15 July 2013
My place lies at the edge of the Fan, downhill from the Piedmont block, and the soil keeps producing these gorgeous pieces of lightly polished high-grade chert. I decided that this one should sit for a formal portrait. Click the image for a larger version.
It’s really more of a jasper than a chert. Jasper is a glassier, more refined chert that gets its appearance from the redistribution of silica fluids. This one mixes the red of oxidized iron with the green of reduced iron—at least that is my inexpert explanation—reflecting the invasion of oxidizing fluids at some point during its rough-and-tumble history as part of the Franciscan complex.
I believe that upstream, in Moraga Canyon, there were chert quarries in the earliest days, but I need to check the records to be sure one way or the other. This is not a quarried stone, though, because it has the burnished surface of an object that has been carried a short distance by streams and natural mass movements. I can’t look at it enough.
12 July 2013
I think it’s safe to say that everyone in town is thrilled with the improvements to Lake Merritt. After seeing the final configuration today, I’m feeling a deep satisfaction.
The new roadway and pedestrian bridge over the lake’s outlet serves vehicular traffic as well as ever, but residents and, most of all, the lake and the land get their due. The lake—actually it’s a tidal marsh—is noticeably healthier now that the tidal flow from the bay is no longer regulated with a dam. The range of the tide is greater now and the water is flushed more thoroughly. We have figured out how to trust nature with our lake. We’ll see in the future how the new lake deals with drought and flood, but I think that the city will not overreact to the occasional inundation as it might have in the past.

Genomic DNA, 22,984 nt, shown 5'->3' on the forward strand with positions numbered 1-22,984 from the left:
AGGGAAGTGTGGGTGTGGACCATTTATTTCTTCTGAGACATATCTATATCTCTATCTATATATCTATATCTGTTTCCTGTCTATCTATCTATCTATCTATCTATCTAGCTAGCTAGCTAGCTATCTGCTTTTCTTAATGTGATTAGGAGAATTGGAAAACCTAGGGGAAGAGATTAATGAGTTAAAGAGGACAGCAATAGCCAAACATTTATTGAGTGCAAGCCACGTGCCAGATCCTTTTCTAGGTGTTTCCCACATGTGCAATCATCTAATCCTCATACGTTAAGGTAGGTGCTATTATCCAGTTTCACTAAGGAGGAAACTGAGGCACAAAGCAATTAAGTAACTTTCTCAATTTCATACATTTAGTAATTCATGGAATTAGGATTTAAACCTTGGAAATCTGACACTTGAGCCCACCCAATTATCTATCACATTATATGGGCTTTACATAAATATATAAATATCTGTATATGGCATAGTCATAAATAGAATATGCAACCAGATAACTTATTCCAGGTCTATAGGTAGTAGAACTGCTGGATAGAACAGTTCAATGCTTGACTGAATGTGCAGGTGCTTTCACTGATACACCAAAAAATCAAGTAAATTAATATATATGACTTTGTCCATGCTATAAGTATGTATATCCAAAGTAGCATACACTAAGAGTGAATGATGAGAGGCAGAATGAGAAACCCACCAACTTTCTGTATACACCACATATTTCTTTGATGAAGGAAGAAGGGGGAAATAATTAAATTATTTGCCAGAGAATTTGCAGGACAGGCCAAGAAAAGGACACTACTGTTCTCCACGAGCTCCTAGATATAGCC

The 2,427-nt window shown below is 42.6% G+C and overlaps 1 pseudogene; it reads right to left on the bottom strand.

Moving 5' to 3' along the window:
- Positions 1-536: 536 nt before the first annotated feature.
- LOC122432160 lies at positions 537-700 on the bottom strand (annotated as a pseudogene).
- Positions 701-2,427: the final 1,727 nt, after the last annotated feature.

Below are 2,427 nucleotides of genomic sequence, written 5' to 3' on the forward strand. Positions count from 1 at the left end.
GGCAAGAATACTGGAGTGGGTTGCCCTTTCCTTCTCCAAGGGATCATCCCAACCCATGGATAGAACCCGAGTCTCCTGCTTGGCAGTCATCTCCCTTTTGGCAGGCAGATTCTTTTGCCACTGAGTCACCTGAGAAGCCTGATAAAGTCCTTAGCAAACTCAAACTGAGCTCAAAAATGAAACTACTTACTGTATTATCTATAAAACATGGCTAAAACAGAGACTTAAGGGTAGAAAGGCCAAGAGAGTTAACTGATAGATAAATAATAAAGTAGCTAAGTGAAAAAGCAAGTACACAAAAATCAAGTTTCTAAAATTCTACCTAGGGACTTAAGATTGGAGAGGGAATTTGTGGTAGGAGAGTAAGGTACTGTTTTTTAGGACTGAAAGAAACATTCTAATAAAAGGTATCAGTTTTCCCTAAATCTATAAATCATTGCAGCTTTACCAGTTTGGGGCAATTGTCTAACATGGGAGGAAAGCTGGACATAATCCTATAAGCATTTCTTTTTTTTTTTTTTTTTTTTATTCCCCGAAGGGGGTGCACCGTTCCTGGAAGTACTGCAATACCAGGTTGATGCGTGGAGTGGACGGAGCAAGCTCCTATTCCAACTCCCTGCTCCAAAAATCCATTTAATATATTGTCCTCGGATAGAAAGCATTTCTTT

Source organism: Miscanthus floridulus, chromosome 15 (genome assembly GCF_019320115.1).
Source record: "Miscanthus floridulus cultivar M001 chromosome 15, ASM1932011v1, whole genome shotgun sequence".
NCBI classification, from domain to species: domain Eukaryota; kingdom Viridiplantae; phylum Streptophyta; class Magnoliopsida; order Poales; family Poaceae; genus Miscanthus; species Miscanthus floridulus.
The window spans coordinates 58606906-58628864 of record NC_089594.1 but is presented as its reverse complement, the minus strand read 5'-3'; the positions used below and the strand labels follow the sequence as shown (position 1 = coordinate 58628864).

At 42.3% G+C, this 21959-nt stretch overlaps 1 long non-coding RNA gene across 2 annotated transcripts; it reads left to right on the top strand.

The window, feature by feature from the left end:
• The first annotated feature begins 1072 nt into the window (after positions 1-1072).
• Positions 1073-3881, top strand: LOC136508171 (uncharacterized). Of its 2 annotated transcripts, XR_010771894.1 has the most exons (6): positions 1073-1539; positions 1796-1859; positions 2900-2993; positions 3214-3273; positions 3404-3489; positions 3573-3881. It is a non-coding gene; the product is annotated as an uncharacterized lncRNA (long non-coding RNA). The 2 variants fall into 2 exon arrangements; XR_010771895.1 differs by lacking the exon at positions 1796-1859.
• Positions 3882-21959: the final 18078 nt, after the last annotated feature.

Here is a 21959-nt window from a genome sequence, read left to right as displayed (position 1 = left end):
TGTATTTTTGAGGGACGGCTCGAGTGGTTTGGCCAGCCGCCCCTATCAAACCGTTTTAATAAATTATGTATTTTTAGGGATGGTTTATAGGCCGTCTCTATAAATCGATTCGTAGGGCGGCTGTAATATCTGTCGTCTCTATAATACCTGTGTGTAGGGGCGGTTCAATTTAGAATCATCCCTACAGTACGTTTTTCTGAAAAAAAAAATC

The new lake is a triumph for the planners of Measure DD, where the money came from. The funds are still being spent on this and many other projects around Oakland, but I’m starting to wonder what the DD crew could do for an encore. Nature holds us in its hand with the Hayward fault, too. Can we envision better ways to live with it?
4 July 2013
The headwaters of Temescal Creek lie east of route 13 in a steep canyon that has no name on the USGS topo map, so I will feel free to name it Thornhill canyon. The canyon splits at the site of Thornhill Nursery, with Pinehaven Road heading left up its own canyon and Thornhill heading right.
Pinehaven canyon is heavily wooded with a lot of eucalyptus and is almost entirely underlain by the crumbly Sobrante Formation. It’s a beautiful place, with a nice running stream that helps keep Lake Temescal full.
Whenever I visit the high hills I can’t help but think of its hazards, so different from those down below. The risks of landslide and fire, even in the absence of earthquakes, are compounded by the narrow, winding roads as we all know from the 1991 hills fire. Pinehaven canyon has not burned since it was settled, although the 1937 fire came close. Its firefighters are served by a couple of large water tanks, the Swainland tank at the top of Fairlane Drive and another tank above Skyline at the top of Broadway Terrace. If these run dry, a pumping truck is supposed to go halfway up Pinehaven to a spot where the next lower water system can be tapped to replenish the high system.
27 June 2013
The valley of Sausal Creek below Dimond Canyon made a natural site for orchards: a nice flat floodplain with decent soil and a permanent stream off on the western side. Also, the valley is straight to a degree that strikes me as unusual, which is handy for laying out blocks of land. It may or may not have been filled with oaks—I have a copy of an old print titled “Oaks of Oakland” that purports to be from this area. In any case it has a classic shape with a flat floor and steep sides formed by the Oakland alluvial fan (the Fan). I’ve shown the high, landslide-prone western side before; here’s the eastern side. This is the view from the Fruitvale freeway exit looking up Harold Street, where the valley wall is pretty dramatic.
Farther down, the valley wall fades away well before you get to Foothill Boulevard, which everywhere marks the edge of the Fan. Here at Fruitvale Boulevard and Bona Street, the valley wall is already lower and more subdued.
It looks like I’ll name this lobe of the Fan the Patten lobe. The valley of Peralta Creek is just over the hill. It’s interesting to speculate why the Peraltas put their rancho buildings there rather than here.
15 June 2013
This is my own neighborhood so I don’t always think of documenting it: the western edge of the Pleistocene-age alluvial fan, labeled Qpaf (for “Quaternary Pleistocene alluvial fan”) on the geologic map below.